Under section 254(2) of the Income-tax Act, 1961, the Appellate Tribunal may, ” with a view to rectifying any mistake apparent from the record “, amend any order passed by it. It is an accepted position under law that the Tribunal does not have any power to review its own order except in case of an order passed ex parte. Thus the only power, which the Tribunal possesses, is to rectify any mistake in its own order, which is apparent from the record. The extent of this power of rectification was considered by the Supreme Court in the case of T. S. Balaram, ITO v. Volkart Brothers (82 ITR 50). The Supreme Court held that:
” A mistake apparent on the record must be an obvious and patent mistake and not something which can be established by a long drawn process of reasoning on points on which there may be conceivably two opinions. A decision on a debatable point of law is not a mistake apparent from the record. ”
The Patna High Court in the case of ITO Vs. Income-tax Appellate Tribunal (229ITR651) in this regard held that an order passed on a reappraisal of the material facts and circumstances and on a fresh application of the legal position is liable to be set aside as unsustainable in law and in excess of jurisdiction.
The Bombay High Court in the case of Commissioner of Income-tax Vs. Ramesh Electric and Trading Co. (203ITR497) held that failure of the Tribunal to consider an argument advanced by either party for arriving at a conclusion is not an error apparent on the record, although it may be an error of judgment. The Tribunal cannot, in the exercise of its power of rectification, look into some other circumstances, which would support or not support its conclusion.
The Orissa High Court in the case of Commissioner of Income-tax Vs. Income-tax Appellate Tribunal (196ITR590) held that in order to attract the application of section 254(2), the mistake must exist and in must be apparent from the record. “Mistake” means to take or understand wrongly or inaccurately; to make an error in interpreting; it is an error; a fault; a misunderstanding; a misconception. “Apparent” means visible; capable of being seen; easily seen; obvious; plain. A mistake which can be rectified under section 254(2) is one which is patent, which is obvious and whose discovery is not dependent on argument or elaboration.
The Kerala High Court in the case of Jose T. Mooken Vs. Commissioner of Income-tax (117ITR921) held that if the judgment has expounded a wrong construction of the Act or made any mistake, other than a clerical or accidental error, an appeal against it is open. There is no other procedure by which such mistake could be corrected.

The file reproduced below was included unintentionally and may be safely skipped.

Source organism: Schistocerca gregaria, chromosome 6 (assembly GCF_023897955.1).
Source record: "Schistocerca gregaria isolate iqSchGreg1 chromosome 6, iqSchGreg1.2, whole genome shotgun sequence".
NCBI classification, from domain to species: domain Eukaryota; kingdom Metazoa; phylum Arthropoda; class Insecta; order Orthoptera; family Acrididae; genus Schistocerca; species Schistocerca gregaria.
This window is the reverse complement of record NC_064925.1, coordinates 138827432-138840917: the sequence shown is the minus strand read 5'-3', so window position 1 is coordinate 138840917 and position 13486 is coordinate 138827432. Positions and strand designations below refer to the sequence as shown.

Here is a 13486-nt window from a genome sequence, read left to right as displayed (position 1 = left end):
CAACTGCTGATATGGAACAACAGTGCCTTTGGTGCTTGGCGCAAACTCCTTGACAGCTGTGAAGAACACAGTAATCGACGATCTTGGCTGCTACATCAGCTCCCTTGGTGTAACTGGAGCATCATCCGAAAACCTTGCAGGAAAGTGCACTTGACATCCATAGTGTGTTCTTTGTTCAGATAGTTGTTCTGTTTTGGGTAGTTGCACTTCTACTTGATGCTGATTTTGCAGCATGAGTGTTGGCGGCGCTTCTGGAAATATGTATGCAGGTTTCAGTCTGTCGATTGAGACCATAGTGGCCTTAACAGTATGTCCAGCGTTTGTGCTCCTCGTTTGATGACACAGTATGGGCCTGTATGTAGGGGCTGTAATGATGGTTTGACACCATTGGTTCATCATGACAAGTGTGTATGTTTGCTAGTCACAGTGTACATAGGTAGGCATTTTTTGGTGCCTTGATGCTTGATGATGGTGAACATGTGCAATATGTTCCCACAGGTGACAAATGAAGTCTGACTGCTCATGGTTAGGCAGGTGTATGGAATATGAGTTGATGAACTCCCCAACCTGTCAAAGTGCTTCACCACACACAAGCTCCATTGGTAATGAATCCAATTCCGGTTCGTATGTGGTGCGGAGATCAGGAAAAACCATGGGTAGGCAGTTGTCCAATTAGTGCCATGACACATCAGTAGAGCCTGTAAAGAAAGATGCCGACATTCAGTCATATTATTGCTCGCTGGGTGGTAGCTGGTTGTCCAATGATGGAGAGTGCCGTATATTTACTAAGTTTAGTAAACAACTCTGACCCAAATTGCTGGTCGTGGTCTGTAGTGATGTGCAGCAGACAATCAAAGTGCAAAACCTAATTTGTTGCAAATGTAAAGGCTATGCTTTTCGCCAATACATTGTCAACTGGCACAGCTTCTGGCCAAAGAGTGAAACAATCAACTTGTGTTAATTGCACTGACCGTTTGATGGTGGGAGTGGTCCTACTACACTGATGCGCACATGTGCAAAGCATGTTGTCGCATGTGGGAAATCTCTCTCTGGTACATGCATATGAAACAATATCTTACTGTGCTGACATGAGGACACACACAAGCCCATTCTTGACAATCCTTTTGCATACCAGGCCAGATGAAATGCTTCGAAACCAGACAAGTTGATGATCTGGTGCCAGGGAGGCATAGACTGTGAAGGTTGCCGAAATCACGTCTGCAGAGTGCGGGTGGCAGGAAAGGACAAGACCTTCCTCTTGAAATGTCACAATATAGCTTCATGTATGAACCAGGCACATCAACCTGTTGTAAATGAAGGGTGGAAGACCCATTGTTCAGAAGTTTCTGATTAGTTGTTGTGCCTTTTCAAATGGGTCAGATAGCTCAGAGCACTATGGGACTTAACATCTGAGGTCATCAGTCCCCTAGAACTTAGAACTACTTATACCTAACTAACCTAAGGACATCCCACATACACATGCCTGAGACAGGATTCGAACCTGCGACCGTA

The Allahabad High Court in the case of Commissioner of Income-tax v. Income-tax Appellate Tribunal (227ITR443) further held that reviewing and recalling an order is one thing and rectifying a mistake in the order which is apparent from the record is quite another. In exercise of power to review and recall an order, even the whole result can be reversed whereas in exercise of power to rectify a mistake apparent from the record arithmetical or clerical mistakes can be corrected.
The P&H High Court in the case of Popular Engineering Co. Vs. Income-tax Appellate Tribunal (248ITR577) also held that the possibility of forming a different opinion than the one expressed in the order passed under section 254(1) cannot be treated as a ground for entertaining an application under section 254(2).
The Delhi Bench of the Tribunal very recently in the case of Karan & Co. v. ITAT (118TAX473) dated 20.07.01 held that the scope and ambit of an application under section 254(2) is very limited.
The Tribunal in the case of CIT v. Anamika Builders (P.) Ltd. (2001) 117TAX356 firstly held that the rental income derived by the assessee as income chargeable under the head house property. Later in an application u/s 256(2) to rectify mistake apparent from record the Tribunal held such income as assessee’s business income. The Revenue before the Calcutta High Court challenged this action of the Tribunal. The High Court held that once a possible view has been taken in the appeal order that cannot be changed on a miscellaneous application. Looking at this any view taken by the Tribunal howsoever illogical or impossible it may look like yet it would remain to be a possible view once so taken and hence in such a case no fruitful result can be achieved from an application u/s 254(2).